When an obviously distraught white woman wanders into a hospital in the predominantly black neighborhood of Dempsy, claiming she was carjacked by a black man, you know the results are going to be dicey. Detective Lorenzo Council (Samuel L. Jackson) realizes this as well, since his regular beat includes the Armstrong Heights housing projects where the woman, Brenda Martin (Julianne Moore), claims the incident occurred. Council, like everyone else, initially questions what she was doing there in the first place.
What, a white woman can’t take an innocent drive through the ghetto without arousing suspicion? What’s this world coming to?
But these concerns are quickly pushed aside when Brenda reveals that her four-year old son was sleeping in the car at the time it was stolen. A simple carjacking has now become a manhunt, complicated by the involvement of Brenda’s brother, Danny (Ron Eldard), a somewhat less than racially sensitive detective from the neighboring white suburb of Gannon. Before you can say “Al Sharpton,” Gannon P.D. are throwing up blockades and putting the pressure on everyone in Armstrong Heights to give up the alleged perpetrator.
“Freedomland,” the latest urban tale from “Clockers” screenwriter Richard Price, wants to be a number of things. It switches back and forth between crime drama, mystery, and a racial commentary, but it changes course too many times to give the audience much to hold on to. Every time it seems like we’re going one way, director Joe “Christmas with the Kranks” Roth switches gears on us, usually by having Moore freak out for ten minutes. Nothing against Moore, you understand, but her constant lapses into near-madness wear one out after a while (and she doesn’t play crazy very well). If this is going to be a serious examination of one woman’s mental illness, so be it, but make up your mind.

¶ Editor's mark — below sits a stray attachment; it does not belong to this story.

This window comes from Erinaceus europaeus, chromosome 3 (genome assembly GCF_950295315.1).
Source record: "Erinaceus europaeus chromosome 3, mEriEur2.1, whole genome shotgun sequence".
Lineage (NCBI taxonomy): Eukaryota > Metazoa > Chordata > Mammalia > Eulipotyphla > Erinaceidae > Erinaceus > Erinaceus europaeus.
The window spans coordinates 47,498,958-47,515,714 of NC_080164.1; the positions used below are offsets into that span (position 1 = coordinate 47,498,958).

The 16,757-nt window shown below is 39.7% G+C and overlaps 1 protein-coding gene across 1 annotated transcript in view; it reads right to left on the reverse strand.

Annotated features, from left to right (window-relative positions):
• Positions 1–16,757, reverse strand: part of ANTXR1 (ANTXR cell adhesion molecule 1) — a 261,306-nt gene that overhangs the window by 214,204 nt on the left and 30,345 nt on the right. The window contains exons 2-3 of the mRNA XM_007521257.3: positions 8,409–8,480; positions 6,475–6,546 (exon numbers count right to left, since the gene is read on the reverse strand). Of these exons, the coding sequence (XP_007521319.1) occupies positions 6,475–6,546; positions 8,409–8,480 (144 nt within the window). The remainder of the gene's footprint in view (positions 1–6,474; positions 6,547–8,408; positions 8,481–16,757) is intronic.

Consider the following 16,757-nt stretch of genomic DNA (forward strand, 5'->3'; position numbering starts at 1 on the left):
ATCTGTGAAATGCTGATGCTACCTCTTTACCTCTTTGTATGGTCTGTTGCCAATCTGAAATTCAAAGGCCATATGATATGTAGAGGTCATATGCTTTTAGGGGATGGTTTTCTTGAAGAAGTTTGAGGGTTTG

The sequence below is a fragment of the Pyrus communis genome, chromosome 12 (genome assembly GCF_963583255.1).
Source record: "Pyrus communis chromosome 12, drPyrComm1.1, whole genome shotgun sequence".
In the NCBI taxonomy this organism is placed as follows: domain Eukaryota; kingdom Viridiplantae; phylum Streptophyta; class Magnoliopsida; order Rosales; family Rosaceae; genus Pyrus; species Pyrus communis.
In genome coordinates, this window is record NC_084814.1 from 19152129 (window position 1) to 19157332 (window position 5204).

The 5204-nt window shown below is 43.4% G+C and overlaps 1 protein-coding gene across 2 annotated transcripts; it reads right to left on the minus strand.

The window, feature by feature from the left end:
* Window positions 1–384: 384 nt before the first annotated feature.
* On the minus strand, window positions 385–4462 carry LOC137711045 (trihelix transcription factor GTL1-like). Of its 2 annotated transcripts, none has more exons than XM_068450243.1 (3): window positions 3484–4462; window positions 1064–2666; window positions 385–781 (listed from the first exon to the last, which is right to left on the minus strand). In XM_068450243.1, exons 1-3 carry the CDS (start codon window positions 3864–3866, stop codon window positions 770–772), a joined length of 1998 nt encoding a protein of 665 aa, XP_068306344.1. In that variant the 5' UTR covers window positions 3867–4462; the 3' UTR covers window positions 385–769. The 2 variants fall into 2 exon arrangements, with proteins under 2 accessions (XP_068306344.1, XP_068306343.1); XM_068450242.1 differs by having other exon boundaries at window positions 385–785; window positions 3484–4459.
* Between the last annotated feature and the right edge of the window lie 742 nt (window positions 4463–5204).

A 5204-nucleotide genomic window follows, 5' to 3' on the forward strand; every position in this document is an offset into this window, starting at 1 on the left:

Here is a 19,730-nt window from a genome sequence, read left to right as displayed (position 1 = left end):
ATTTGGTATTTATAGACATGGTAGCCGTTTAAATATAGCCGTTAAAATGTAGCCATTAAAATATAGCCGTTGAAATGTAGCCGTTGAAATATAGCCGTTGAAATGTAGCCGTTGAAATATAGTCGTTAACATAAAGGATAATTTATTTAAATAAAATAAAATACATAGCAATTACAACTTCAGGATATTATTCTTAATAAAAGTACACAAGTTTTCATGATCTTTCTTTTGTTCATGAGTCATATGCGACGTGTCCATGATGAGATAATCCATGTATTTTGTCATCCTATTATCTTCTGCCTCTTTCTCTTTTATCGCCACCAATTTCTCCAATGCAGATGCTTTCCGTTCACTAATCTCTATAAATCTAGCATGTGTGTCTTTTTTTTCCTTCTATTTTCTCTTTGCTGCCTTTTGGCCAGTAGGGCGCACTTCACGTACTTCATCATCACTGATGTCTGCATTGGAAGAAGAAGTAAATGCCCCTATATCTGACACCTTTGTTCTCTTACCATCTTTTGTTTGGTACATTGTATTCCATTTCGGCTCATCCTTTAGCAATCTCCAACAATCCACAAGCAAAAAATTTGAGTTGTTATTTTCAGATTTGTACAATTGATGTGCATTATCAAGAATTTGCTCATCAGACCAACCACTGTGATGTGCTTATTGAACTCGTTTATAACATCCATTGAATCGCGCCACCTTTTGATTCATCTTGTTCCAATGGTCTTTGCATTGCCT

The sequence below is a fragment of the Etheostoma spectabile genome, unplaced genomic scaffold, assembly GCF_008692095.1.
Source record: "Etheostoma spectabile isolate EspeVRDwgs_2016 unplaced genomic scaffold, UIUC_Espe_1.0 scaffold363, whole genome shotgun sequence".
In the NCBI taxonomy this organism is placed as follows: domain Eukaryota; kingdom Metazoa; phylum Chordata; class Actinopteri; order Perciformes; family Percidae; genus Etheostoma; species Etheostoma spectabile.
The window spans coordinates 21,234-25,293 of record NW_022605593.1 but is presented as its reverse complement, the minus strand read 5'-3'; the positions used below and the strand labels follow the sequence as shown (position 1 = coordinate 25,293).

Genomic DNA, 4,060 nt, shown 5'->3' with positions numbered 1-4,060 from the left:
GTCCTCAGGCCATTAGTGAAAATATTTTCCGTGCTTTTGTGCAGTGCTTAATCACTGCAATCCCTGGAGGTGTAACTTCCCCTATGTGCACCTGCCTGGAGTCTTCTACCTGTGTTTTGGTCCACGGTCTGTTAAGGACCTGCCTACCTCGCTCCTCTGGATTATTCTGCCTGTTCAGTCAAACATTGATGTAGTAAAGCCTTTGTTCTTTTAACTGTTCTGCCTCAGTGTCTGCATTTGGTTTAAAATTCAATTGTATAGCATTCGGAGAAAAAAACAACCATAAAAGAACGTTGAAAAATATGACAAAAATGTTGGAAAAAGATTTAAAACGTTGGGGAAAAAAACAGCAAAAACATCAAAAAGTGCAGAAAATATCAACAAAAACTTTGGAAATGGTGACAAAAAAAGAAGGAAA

One of the hallmarks of modern American society is the level of suspicion we have for any story coming out about kidnappings or missing persons. We’ve experienced enough Susan Smiths and Scott Petersons in this day and age to know that, 90% of the time, we’re not getting the whole story, even after that first news flash interrupts your evening of watching CSI: Intercourse, PA. Council isn’t any different, and he – like the audience – has suspicions about Brenda’s story from the start.
Jackson reins it in a little bit here, which is a welcome change for him. For a while there, I was worried he was about to become one of these guys who really does nothing but play himself in every role (a la Matthew McConaughey and latter era Nicholson), bellowing at his co-stars and generally acting like a bad a*s. Council doesn’t exactly qualify that department, sporting a bit of a gut and frequently whipping out his inhaler. His weariness is obvious, as we realize he’s been the sole support person for the folks of Armstrong Heights for quite some time.
Roth’s uncertain direction and the schizophrenic narrative sabotage some decent acting from the two principals, but “Freedomland” needs more than “ripped from the headlines” subject matter and a bunch of actors stolen from superior HBO shows (Edie Falco from “The Sopranos” and Clarke Peters and Domenick Lombardozzi from “The Wire,” to name two) to succeed. In trying to be both a gritty portrayal of racial tensions and an examination of motherhood and loss, it loses coherence, ending up about as relevant as a year-old episode of “Law and Order.”
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